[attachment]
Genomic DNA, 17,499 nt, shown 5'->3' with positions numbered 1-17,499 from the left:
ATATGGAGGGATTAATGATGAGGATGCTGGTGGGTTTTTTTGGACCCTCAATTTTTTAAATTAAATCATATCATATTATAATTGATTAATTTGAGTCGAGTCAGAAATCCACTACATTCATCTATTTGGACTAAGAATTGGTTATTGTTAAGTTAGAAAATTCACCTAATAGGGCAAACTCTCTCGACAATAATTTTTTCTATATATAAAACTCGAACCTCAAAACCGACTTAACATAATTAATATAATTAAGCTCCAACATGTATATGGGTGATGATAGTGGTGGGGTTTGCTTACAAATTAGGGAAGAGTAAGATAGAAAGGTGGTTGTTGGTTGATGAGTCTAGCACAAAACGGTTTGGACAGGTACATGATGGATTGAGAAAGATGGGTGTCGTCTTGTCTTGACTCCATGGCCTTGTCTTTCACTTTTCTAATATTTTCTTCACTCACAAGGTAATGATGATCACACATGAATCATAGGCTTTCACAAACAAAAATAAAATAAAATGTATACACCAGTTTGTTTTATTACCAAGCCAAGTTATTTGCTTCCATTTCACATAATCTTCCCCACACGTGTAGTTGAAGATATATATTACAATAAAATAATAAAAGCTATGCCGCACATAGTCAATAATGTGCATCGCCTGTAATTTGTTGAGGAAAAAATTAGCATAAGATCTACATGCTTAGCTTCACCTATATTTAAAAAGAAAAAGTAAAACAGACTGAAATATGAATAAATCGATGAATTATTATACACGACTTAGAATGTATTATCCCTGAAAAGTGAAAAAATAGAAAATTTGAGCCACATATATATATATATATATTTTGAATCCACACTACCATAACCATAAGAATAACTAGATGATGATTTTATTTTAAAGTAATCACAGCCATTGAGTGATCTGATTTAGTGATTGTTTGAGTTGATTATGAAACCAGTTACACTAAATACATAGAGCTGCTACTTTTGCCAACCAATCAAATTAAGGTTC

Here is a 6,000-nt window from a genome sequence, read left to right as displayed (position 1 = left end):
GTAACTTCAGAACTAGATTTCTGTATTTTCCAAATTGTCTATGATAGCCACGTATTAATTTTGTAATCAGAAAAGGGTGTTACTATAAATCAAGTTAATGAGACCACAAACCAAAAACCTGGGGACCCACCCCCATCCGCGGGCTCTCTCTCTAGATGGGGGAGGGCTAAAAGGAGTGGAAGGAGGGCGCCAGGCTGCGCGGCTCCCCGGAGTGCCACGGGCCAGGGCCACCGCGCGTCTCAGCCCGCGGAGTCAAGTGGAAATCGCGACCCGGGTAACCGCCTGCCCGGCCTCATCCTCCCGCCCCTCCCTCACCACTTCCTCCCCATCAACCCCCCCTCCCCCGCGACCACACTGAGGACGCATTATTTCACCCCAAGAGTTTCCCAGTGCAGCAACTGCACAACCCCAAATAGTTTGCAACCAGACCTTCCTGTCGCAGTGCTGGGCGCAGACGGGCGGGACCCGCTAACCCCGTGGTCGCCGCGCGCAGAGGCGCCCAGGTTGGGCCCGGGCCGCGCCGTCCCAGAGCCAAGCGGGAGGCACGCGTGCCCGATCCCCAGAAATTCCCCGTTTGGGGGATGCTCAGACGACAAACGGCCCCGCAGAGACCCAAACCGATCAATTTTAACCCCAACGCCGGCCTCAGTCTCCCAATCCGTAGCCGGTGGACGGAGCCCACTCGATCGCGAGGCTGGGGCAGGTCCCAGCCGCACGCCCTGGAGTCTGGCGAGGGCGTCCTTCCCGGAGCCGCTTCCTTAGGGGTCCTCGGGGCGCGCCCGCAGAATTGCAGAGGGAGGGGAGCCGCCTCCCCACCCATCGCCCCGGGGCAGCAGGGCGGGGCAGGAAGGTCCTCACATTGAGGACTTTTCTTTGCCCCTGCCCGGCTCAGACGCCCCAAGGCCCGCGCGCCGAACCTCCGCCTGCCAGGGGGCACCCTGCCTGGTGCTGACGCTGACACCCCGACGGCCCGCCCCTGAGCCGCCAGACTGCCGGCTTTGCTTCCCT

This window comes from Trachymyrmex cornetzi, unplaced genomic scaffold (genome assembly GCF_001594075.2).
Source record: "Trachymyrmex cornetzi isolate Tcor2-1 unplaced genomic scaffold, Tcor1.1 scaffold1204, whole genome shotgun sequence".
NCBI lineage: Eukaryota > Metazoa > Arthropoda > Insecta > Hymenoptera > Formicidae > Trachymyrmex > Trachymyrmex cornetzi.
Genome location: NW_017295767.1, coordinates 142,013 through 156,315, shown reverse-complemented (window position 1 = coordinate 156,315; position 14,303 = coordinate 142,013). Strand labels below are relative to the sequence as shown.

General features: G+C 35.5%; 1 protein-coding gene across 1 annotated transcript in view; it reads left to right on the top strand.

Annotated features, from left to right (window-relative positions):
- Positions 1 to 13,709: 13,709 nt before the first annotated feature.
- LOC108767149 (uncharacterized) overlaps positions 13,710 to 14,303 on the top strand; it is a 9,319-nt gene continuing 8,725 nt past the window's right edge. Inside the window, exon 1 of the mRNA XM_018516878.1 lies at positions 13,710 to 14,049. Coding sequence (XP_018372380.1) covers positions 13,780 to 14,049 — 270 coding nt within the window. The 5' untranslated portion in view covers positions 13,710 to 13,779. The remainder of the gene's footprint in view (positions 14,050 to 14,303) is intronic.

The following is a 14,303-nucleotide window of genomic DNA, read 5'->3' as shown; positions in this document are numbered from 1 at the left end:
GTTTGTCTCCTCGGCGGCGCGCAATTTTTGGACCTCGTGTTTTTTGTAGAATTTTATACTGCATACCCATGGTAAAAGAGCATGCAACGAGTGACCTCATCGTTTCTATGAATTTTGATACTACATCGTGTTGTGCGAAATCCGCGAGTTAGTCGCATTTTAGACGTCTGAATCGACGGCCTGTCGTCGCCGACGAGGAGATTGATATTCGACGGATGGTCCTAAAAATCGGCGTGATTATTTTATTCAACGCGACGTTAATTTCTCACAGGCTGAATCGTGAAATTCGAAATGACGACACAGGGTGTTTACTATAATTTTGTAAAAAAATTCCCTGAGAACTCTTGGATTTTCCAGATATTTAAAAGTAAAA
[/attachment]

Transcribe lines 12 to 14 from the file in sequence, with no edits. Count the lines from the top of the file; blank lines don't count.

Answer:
- LOC108767149 (uncharacterized) overlaps positions 13,710 to 14,303 on the top strand; it is a 9,319-nt gene continuing 8,725 nt past the window's right edge. Inside the window, exon 1 of the mRNA XM_018516878.1 lies at positions 13,710 to 14,049. Coding sequence (XP_018372380.1) covers positions 13,780 to 14,049 — 270 coding nt within the window. The 5' untranslated portion in view covers positions 13,710 to 13,779. The remainder of the gene's footprint in view (positions 14,050 to 14,303) is intronic.

The following is a 14,303-nucleotide window of genomic DNA, read 5'->3' as shown; positions in this document are numbered from 1 at the left end:
GTTTGTCTCCTCGGCGGCGCGCAATTTTTGGACCTCGTGTTTTTTGTAGAATTTTATACTGCATACCCATGGTAAAAGAGCATGCAACGAGTGACCTCATCGTTTCTATGAATTTTGATACTACATCGTGTTGTGCGAAATCCGCGAGTTAGTCGCATTTTAGACGTCTGAATCGACGGCCTGTCGTCGCCGACGAGGAGATTGATATTCGACGGATGGTCCTAAAAATCGGCGTGATTATTTTATTCAACGCGACGTTAATTTCTCACAGGCTGAATCGTGAAATTCGAAATGACGACACAGGGTGTTTACTATAATTTTGTAAAAAAATTCCCTGAGAACTCTTGGATTTTCCAGATATTTAAAAGTAAAA